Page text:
Despite these unintended consequences, a bio-based future requires technological innovation. The amount of creativity, knowledge, human and financial resource that was mobilized to develop, produce and deliver effective COVID-19 vaccines is likely to become a powerful driving force in accelerating the scale and pace of disruption where tech and bio intersect.
Multiple future outcomes are possible. From a broader societal vantage point, the challenge will be how to harness these new frontiers of bio-based tech, innovation and design to deliver for the environment and humanity. From the bio-fabrication of mycelium fungi 10 to creating a plethora of alternative and substitute materials, bio-inspired design can inform, and even supersede, existing unsustainable practices.
New and diverse voices are needed
Whether looking to reform the financial system, or developing the next major tech breakthrough, the most potent solutions will emerge from a diversity of voices from a different backgrounds.
Incumbent powers from across industries and governments have been instrumental in shaping the world as it is today and instrumental in creating some of the most challenging problems we face too. This group should not be relied upon alone to devise the solutions needed to build a sustainable and equitable future, not least, because some of the most effective solutions will likely challenge their influential positions.
Instead, connecting powerbrokers with the change agents of the future, and together, debating and interrogating everything required to realize a greener future, will be vital. Bringing new voices to the table is crucial in creating transformative solutions because these voices will define our future.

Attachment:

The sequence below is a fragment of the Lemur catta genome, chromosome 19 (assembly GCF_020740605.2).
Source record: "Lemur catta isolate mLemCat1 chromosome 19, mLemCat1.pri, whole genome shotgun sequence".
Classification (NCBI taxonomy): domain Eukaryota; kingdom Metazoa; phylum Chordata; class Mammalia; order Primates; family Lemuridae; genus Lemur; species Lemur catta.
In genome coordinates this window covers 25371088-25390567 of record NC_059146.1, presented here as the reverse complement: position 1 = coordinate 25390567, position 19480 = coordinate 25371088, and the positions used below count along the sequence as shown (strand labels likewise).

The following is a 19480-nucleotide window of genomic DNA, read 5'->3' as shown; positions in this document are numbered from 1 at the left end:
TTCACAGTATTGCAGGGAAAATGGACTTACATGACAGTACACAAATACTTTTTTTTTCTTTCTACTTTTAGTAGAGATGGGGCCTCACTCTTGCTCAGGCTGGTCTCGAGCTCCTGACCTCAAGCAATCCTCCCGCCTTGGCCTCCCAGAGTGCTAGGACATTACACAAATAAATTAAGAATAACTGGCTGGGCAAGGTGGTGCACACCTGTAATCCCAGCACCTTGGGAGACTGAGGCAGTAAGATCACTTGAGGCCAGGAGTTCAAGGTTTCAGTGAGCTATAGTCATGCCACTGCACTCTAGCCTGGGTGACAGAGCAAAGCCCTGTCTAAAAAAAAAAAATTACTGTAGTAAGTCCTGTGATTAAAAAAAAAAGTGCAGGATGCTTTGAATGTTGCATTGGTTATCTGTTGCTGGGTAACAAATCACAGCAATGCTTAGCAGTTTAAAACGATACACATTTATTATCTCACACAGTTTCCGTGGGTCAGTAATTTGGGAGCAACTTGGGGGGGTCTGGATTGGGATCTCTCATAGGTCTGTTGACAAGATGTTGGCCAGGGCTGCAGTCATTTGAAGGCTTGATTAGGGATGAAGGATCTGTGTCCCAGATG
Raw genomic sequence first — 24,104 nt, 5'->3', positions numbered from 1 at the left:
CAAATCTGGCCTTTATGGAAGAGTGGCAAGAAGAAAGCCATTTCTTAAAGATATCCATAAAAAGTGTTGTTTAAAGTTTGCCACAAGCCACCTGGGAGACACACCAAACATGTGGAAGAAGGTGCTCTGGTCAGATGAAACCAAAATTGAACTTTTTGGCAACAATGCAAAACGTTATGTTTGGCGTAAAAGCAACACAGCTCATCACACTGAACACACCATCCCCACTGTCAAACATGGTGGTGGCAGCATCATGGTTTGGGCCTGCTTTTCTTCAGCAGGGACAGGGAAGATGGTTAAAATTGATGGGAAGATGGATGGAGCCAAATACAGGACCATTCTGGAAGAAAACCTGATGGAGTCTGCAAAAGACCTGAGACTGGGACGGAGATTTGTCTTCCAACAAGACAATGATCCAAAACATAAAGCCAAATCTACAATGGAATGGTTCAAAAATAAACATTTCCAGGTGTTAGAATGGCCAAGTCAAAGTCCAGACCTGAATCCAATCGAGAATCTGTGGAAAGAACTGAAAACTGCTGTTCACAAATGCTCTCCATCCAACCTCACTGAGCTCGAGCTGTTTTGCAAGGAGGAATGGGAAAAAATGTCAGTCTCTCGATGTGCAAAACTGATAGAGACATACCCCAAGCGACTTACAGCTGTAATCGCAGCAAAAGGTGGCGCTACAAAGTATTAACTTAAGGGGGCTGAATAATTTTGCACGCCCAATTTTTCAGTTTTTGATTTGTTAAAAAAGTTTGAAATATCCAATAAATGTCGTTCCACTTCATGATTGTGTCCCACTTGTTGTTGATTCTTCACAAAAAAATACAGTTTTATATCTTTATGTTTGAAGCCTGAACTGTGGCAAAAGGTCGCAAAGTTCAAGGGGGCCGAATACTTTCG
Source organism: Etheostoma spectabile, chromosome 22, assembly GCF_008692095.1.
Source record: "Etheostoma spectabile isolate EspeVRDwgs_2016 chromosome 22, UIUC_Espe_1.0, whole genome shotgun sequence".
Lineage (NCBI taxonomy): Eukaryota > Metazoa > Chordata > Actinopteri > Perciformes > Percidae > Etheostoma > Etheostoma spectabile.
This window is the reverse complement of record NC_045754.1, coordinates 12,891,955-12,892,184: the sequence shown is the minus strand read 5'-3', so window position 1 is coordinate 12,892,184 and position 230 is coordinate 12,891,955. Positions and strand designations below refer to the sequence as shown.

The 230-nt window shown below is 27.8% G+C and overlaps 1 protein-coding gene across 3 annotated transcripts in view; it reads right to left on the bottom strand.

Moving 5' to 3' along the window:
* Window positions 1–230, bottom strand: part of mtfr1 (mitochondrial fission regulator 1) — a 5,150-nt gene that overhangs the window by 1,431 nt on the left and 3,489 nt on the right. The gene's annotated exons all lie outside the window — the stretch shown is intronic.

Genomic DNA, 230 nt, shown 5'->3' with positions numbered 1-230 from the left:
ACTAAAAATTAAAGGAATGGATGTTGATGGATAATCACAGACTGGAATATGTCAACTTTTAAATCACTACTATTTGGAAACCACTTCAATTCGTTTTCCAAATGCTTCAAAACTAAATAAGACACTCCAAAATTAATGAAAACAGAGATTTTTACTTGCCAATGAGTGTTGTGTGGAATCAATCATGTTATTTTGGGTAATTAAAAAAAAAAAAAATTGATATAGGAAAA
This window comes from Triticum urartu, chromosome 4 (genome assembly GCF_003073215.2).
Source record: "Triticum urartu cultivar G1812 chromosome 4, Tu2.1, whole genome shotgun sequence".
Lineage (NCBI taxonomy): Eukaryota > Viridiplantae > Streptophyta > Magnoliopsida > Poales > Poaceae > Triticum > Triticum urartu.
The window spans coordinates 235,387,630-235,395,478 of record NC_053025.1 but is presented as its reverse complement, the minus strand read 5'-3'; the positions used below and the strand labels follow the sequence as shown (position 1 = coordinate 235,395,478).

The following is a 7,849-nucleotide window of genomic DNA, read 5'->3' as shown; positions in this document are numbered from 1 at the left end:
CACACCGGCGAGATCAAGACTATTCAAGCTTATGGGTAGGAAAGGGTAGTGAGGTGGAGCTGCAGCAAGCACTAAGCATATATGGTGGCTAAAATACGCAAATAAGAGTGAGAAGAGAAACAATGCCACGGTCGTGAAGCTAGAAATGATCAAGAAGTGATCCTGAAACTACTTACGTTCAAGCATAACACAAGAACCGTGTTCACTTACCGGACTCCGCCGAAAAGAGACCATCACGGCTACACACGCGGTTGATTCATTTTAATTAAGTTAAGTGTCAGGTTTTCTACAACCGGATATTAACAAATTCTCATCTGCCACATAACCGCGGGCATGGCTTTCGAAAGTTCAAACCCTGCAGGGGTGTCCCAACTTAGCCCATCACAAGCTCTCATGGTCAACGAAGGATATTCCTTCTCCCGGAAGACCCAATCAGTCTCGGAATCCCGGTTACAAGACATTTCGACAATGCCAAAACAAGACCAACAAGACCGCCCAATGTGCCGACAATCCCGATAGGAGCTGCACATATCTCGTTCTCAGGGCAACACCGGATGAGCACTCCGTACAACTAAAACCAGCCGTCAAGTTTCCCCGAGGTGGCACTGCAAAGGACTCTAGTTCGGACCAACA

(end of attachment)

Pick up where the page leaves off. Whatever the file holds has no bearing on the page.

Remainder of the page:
While intergovernmental cooperation will continue to play a critical role in shaping our world, nation states, which often fail to fully represent the interests of all of their citizens, may lose much of the significance that they have held over the past century, in part, because many of today’s collective challenges are either too local or too global for the nation-state model to capture.
That’s why, moving forward, multiple channels of governance – and dialogue – will be needed to connect different types of state, non-state and civil society actors.
Realizing the vision of a bio-based future that is fair and sustainable, requires a re-evaluation of the current value systems, interrogations of entrenched assumptions that lock the world into unsustainable practices and a new host of voices at the table.
Working at the intersection of finance, innovation and sustainability and identifying emerging trends will help to navigate how reaching a bio-based future could be possible. This process will be difficult and at times chaotic. But the focus must be to ensure that the solutions are broadened to serve, not just people, but nature as well.